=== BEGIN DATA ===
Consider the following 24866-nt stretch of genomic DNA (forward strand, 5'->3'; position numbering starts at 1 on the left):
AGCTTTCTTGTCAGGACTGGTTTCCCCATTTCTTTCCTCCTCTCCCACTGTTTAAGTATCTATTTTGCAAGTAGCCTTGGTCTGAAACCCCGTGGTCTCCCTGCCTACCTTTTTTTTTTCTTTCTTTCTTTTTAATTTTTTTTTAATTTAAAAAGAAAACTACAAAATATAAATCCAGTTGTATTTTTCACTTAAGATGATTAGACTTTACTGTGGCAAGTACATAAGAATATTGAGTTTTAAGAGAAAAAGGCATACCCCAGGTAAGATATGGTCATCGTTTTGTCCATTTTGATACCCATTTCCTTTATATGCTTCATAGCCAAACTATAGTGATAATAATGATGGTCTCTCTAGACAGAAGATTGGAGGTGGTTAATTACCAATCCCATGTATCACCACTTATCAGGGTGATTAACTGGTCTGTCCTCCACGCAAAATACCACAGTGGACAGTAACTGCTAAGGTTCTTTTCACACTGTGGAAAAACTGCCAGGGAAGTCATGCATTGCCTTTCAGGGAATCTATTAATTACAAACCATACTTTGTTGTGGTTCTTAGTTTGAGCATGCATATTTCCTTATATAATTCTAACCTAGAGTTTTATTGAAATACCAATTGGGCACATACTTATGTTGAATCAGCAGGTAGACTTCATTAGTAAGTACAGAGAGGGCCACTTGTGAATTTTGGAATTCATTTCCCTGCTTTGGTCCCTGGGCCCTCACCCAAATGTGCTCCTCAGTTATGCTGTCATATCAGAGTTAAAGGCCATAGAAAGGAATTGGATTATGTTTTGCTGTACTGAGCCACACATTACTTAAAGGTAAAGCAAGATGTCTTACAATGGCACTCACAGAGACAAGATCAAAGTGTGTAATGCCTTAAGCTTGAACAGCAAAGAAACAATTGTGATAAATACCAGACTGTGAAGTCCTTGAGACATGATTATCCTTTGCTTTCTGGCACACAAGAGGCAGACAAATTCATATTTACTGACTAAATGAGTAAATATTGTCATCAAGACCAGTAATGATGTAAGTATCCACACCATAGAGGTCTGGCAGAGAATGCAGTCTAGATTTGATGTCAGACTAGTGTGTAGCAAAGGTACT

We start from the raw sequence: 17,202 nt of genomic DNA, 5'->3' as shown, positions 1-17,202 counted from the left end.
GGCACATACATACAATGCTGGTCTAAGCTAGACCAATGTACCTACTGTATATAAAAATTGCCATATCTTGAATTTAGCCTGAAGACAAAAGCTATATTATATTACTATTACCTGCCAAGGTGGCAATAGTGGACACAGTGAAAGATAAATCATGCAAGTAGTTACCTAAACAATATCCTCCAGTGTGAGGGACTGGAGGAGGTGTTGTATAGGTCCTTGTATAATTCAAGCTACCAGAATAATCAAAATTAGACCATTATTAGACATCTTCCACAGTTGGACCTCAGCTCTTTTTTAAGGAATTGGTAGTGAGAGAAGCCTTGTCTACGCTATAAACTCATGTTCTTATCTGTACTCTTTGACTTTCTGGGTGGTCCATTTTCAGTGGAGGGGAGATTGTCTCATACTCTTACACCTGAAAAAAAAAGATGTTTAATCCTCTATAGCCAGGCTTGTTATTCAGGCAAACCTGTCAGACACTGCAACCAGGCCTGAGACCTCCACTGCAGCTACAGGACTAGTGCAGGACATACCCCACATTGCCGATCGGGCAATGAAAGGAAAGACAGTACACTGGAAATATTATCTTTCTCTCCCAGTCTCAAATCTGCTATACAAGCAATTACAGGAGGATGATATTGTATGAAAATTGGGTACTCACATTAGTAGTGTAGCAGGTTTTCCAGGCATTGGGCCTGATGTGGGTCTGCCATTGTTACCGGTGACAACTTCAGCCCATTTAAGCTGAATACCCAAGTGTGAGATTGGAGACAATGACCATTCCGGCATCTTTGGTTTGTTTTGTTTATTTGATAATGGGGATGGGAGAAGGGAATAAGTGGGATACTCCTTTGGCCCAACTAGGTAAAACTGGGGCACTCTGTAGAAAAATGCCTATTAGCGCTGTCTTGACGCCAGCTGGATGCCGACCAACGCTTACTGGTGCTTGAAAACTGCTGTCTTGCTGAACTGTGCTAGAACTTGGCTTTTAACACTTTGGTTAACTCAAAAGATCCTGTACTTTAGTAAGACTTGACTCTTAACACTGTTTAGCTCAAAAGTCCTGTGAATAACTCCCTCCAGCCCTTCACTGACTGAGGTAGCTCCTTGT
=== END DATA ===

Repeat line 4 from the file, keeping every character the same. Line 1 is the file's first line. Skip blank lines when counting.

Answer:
GGCACATACATACAATGCTGGTCTAAGCTAGACCAATGTACCTACTGTATATAAAAATTGCCATATCTTGAATTTAGCCTGAAGACAAAAGCTATATTATATTACTATTACCTGCCAAGGTGGCAATAGTGGACACAGTGAAAGATAAATCATGCAAGTAGTTACCTAAACAATATCCTCCAGTGTGAGGGACTGGAGGAGGTGTTGTATAGGTCCTTGTATAATTCAAGCTACCAGAATAATCAAAATTAGACCATTATTAGACATCTTCCACAGTTGGACCTCAGCTCTTTTTTAAGGAATTGGTAGTGAGAGAAGCCTTGTCTACGCTATAAACTCATGTTCTTATCTGTACTCTTTGACTTTCTGGGTGGTCCATTTTCAGTGGAGGGGAGATTGTCTCATACTCTTACACCTGAAAAAAAAAGATGTTTAATCCTCTATAGCCAGGCTTGTTATTCAGGCAAACCTGTCAGACACTGCAACCAGGCCTGAGACCTCCACTGCAGCTACAGGACTAGTGCAGGACATACCCCACATTGCCGATCGGGCAATGAAAGGAAAGACAGTACACTGGAAATATTATCTTTCTCTCCCAGTCTCAAATCTGCTATACAAGCAATTACAGGAGGATGATATTGTATGAAAATTGGGTACTCACATTAGTAGTGTAGCAGGTTTTCCAGGCATTGGGCCTGATGTGGGTCTGCCATTGTTACCGGTGACAACTTCAGCCCATTTAAGCTGAATACCCAAGTGTGAGATTGGAGACAATGACCATTCCGGCATCTTTGGTTTGTTTTGTTTATTTGATAATGGGGATGGGAGAAGGGAATAAGTGGGATACTCCTTTGGCCCAACTAGGTAAAACTGGGGCACTCTGTAGAAAAATGCCTATTAGCGCTGTCTTGACGCCAGCTGGATGCCGACCAACGCTTACTGGTGCTTGAAAACTGCTGTCTTGCTGAACTGTGCTAGAACTTGGCTTTTAACACTTTGGTTAACTCAAAAGATCCTGTACTTTAGTAAGACTTGACTCTTAACACTGTTTAGCTCAAAAGTCCTGTGAATAACTCCCTCCAGCCCTTCACTGACTGAGGTAGCTCCTTGT